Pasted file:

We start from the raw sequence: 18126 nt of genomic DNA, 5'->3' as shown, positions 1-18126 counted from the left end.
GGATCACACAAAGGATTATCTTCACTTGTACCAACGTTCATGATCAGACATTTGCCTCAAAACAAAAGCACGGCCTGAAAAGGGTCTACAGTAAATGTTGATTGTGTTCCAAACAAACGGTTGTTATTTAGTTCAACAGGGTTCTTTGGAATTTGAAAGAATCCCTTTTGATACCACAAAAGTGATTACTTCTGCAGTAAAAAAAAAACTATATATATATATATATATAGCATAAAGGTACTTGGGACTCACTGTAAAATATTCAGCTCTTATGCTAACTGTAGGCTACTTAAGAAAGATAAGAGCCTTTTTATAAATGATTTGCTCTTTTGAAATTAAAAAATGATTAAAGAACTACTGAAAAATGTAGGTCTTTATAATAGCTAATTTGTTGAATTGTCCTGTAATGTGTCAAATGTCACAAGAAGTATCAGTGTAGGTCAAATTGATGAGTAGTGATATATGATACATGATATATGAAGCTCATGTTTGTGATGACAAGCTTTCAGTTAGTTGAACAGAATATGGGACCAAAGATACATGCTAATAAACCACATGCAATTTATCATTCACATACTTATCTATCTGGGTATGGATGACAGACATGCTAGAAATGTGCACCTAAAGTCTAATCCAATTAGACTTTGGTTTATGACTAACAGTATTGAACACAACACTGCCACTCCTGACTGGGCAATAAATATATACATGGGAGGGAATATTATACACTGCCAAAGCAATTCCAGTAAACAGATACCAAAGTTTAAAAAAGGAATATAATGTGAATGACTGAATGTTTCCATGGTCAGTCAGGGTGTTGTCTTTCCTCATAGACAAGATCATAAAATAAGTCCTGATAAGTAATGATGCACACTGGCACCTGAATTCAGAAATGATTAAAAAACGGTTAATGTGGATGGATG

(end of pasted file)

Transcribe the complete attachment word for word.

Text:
We start from the raw sequence: 18126 nt of genomic DNA, 5'->3' as shown, positions 1-18126 counted from the left end.
GGATCACACAAAGGATTATCTTCACTTGTACCAACGTTCATGATCAGACATTTGCCTCAAAACAAAAGCACGGCCTGAAAAGGGTCTACAGTAAATGTTGATTGTGTTCCAAACAAACGGTTGTTATTTAGTTCAACAGGGTTCTTTGGAATTTGAAAGAATCCCTTTTGATACCACAAAAGTGATTACTTCTGCAGTAAAAAAAAAACTATATATATATATATATATAGCATAAAGGTACTTGGGACTCACTGTAAAATATTCAGCTCTTATGCTAACTGTAGGCTACTTAAGAAAGATAAGAGCCTTTTTATAAATGATTTGCTCTTTTGAAATTAAAAAATGATTAAAGAACTACTGAAAAATGTAGGTCTTTATAATAGCTAATTTGTTGAATTGTCCTGTAATGTGTCAAATGTCACAAGAAGTATCAGTGTAGGTCAAATTGATGAGTAGTGATATATGATACATGATATATGAAGCTCATGTTTGTGATGACAAGCTTTCAGTTAGTTGAACAGAATATGGGACCAAAGATACATGCTAATAAACCACATGCAATTTATCATTCACATACTTATCTATCTGGGTATGGATGACAGACATGCTAGAAATGTGCACCTAAAGTCTAATCCAATTAGACTTTGGTTTATGACTAACAGTATTGAACACAACACTGCCACTCCTGACTGGGCAATAAATATATACATGGGAGGGAATATTATACACTGCCAAAGCAATTCCAGTAAACAGATACCAAAGTTTAAAAAAGGAATATAATGTGAATGACTGAATGTTTCCATGGTCAGTCAGGGTGTTGTCTTTCCTCATAGACAAGATCATAAAATAAGTCCTGATAAGTAATGATGCACACTGGCACCTGAATTCAGAAATGATTAAAAAACGGTTAATGTGGATGGATG